Via Citi's Credit Strategy team
"Liquidity trap" was a term coined by John Maynard Keynes in the aftermath of the Great Depression. He argued that when yields are low enough, expanding money supply won't stimulate growth because bonds and cash are already near-equivalents when bonds pay (almost) no interest. Some would say that it is a pretty apt description of the state of play these days.
However, most economists today would contend that monetary policy doesn't just impact the economy through interest rates, but also through other several channels, one of which is asset prices.
To our minds, there is very little doubt that central banks have played an absolutely crucial role in propping up asset prices in recent years. We'll leave the debate about the link between asset prices and growth for another day, but we do believe that in so doing they have prevented a much faster and more vicious deleveraging process.
Just look at Figure 2 below, which compares the 3-month change in liquidity provided by the central banks with the 3-month change in global equity markets. We could have used credit spreads instead and it would have made very little difference. Every time the central banks have injected liquidity, markets have responded, although recently most of the response has been preemptive.
Why have markets responded so resolutely when growth hasn't?
The answer, we think, is that in their attempts to free markets from the liquidity trap, central banks are ensnaring markets in what we'll call a "liquidity lure". That lure is three pronged:
- By lowering rates to zero (and potentially promising to keep them there), central banks are forcing money out of money markets and deposits into riskier assets for higher returns. In corporate credit, the corollary has been almost continuous inflows since late 2008.
- Through balance sheet expansion – that is buying assets or funding them for a long period of time without rehypothecating them (lending them out) – the central bank is shrinking the universe of investable assets in the market. The red line in Figure 3 below, which shows the net issuance of securities in Europe on a rolling 12-month basis after the effect of long-term ECB repo operations, clearly illustrates the point.
- Lastly, through the signalling value. By sending an implicit message to markets that the central bank is intent on supporting asset valuations, perceptions of risk/reward change – it is much more uncomfortable to be underweight/short unless there is a specific, tangible negative catalyst.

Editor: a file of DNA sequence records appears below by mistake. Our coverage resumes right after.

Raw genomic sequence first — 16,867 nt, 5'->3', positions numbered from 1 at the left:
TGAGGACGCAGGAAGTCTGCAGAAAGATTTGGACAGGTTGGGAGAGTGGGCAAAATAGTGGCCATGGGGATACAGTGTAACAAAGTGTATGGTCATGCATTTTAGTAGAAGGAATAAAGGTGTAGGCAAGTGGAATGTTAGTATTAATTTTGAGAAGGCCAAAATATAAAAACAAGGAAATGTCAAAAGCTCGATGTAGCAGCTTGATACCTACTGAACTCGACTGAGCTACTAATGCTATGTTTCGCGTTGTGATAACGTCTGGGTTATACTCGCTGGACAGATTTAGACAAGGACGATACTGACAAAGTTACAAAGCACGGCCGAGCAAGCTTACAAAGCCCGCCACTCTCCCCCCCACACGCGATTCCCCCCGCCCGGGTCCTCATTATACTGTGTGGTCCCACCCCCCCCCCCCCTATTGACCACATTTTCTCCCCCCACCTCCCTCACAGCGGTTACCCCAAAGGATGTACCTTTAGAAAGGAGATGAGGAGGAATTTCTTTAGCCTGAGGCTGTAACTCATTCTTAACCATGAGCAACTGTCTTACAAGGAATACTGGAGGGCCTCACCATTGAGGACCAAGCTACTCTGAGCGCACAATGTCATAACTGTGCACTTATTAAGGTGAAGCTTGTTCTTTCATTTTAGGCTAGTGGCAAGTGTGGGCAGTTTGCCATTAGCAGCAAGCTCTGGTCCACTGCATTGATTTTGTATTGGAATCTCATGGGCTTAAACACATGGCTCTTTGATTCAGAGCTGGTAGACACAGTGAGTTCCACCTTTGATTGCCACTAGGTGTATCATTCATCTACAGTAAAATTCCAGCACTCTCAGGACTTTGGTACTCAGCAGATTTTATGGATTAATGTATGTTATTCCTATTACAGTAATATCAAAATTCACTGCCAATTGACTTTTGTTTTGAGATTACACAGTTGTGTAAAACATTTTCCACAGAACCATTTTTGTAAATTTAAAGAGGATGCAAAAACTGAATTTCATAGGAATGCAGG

In the initial phases, strong asset returns make the lure too enticing to resist – who would have predicted that investment grade credit would generate total returns of 10.5% in 2012?
Yet the catch is equally obvious: When the returns have been had, investors end up with a distorted trade-off between risk premia and fundamentals. Or more bluntly, swamped with cash and faced with fewer assets on offer, investors end up buying assets at levels where they don't perceive they are being fully compensated for the risks they are ultimately running. From that position, there is no painless escape.
Conclusion: Hooked until it snaps again
Central banks, especially when they are acting in coordinated fashion, have the ability to create an equilibrium for asset prices and credit risk premia that differs markedly from the 'natural' state – at least temporarily. The credit market is just a microcosm of that broader story.
Quite simply, they will (indirectly) keep investor pockets filled with cash, whilst restricting the volume of assets for sale. Remember how tight credit spreads got in the middle of an extended recession and deflationary environment in Japan?
But Europe is evidently not Japan. Many sovereigns today do not have the "luxury" of a big current account surplus and the ability to run large fiscal deficits for more than a decade as Japan did. Tail risks, be it Grexit, Catalan independence, Italian elections or "just" popular unrest, are bound to resurface in our view.